TM: I think the educational elements happen naturally. When people tell stories, their listeners are usually learning something new, and that’s what makes the stories interesting. I also have a hard time remembering history, but if I write it in a song, I always remember it! I wanted to have some environmental songs on the CD because it’s important to remind ourselves that little things we do can make a difference. For example, if we drink water out of refillable bottles there won’t be plastic bottles destroying our oceans.

MM: Of all your songs, which are your favorites and fan favorites?

TM: I like different songs on different days. Fans love “Talk Like a Pirate,” “In The Drink” and “A Lot of Work to be a Pirate” the first time they hear them because they get involved right away, singing and dancing along. After they’ve heard the record a few times the other songs grow on them and become favorites.

MM: What experiences with fans have been most memorable to you and why?

TM: I just love it when people sing along. We played a few times in a big cave in Tennessee in a program called Bluegrass Underground, and the whole audience sang a chorus without us. It sounded beautiful!

MM: When you started out making music why did you focus on music for kids?

TM: I didn’t focus on making music for kids as much as making music for everyone. I love playing music for kids because they’re very honest, and once they get over their shyness, they’re not afraid to have fun.

MM: You’ve performed in venues ranging from proper stages to libraries, so have you any particular favorite performance spaces?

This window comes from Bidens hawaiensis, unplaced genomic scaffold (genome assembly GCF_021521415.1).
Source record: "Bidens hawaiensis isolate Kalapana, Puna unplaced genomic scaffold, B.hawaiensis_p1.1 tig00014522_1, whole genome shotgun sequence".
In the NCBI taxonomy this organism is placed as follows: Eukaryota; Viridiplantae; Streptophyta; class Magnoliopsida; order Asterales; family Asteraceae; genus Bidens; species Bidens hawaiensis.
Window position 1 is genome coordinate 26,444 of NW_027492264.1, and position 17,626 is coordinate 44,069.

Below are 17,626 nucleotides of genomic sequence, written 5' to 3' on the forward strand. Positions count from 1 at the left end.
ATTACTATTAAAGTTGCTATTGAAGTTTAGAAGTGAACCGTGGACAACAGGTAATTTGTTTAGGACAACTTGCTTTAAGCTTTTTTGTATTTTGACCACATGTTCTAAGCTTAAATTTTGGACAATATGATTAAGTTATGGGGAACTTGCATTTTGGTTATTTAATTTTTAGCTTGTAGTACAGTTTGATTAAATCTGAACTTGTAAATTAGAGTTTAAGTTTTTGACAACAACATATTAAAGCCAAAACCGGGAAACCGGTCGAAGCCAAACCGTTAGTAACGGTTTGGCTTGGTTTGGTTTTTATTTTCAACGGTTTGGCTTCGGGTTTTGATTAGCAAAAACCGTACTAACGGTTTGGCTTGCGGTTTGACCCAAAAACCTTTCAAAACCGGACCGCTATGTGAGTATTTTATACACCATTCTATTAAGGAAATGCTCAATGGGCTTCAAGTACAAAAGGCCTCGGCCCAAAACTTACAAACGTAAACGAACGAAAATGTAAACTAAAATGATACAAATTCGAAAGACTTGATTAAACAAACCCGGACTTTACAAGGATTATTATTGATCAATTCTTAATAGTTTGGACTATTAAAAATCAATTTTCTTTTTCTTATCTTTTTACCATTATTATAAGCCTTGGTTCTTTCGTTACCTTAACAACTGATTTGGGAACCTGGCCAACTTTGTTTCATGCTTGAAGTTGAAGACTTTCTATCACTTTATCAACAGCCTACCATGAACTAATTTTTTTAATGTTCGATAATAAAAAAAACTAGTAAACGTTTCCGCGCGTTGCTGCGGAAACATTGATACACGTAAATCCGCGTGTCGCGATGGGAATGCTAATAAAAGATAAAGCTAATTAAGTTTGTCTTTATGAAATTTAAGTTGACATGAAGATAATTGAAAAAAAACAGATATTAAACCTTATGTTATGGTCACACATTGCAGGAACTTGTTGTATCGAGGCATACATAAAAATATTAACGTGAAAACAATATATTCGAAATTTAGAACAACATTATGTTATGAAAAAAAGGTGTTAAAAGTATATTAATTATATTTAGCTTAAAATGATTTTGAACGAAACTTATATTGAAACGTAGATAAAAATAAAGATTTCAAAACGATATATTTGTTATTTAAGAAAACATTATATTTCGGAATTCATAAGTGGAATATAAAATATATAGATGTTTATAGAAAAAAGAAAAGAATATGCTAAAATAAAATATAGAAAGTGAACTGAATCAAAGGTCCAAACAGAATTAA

TM: In England I played at a festival on a stage that was built to look like a pirate ship, and that was so fun! Another time we played on a beach in the Caribbean in the afternoon as the sun set in front of us, and we all watched for the green flash when the sun dipped into the ocean. We also got to swim during our breaks!

MM: Overall, what are your biggest goals for the future?

TM: I want to keep making more music and traveling around the world. I started writing pirate songs to write a musical so if I ever slow down I’ll finish that, as well as two other musicals I’ve started. Most of all, I want to keep learning new things!

*****

Digital editions of “If You Want To Be a Pirate: Songs for Young Buccaneers” are available now for a few doubloons, from Amazon, iTunes, and direct from the captain’s quarters. Physical CDs are available on September 7th, in time for the band’s fall performances. For more information and the latest concert news from Tom Mason and the Blue Buccaneers, please visit www.tommason.net, and join the crew on the band’s Facebook page and Twitter. Also check out their video for “Treasure the Sea” here.

Tom Mason
The band during a live performance/concert.

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Meagan Meehan

Meagan J. Meehan is a published author, poet, cartoonist, and produced playwright. She pens columns for the Great South Bay Magazine, Blasting News, and Entertainment Vine. She is also a stop-motion animator and an award-winning abstract artist. Meagan holds a BA in English Literature and a MA in Communication. She is also an animal advocate and a fledging toy and game designer.
Meagan is a contributing editor to Kidskintha writing on Toys, Games, Entertainment, and other topics that are happy and fun!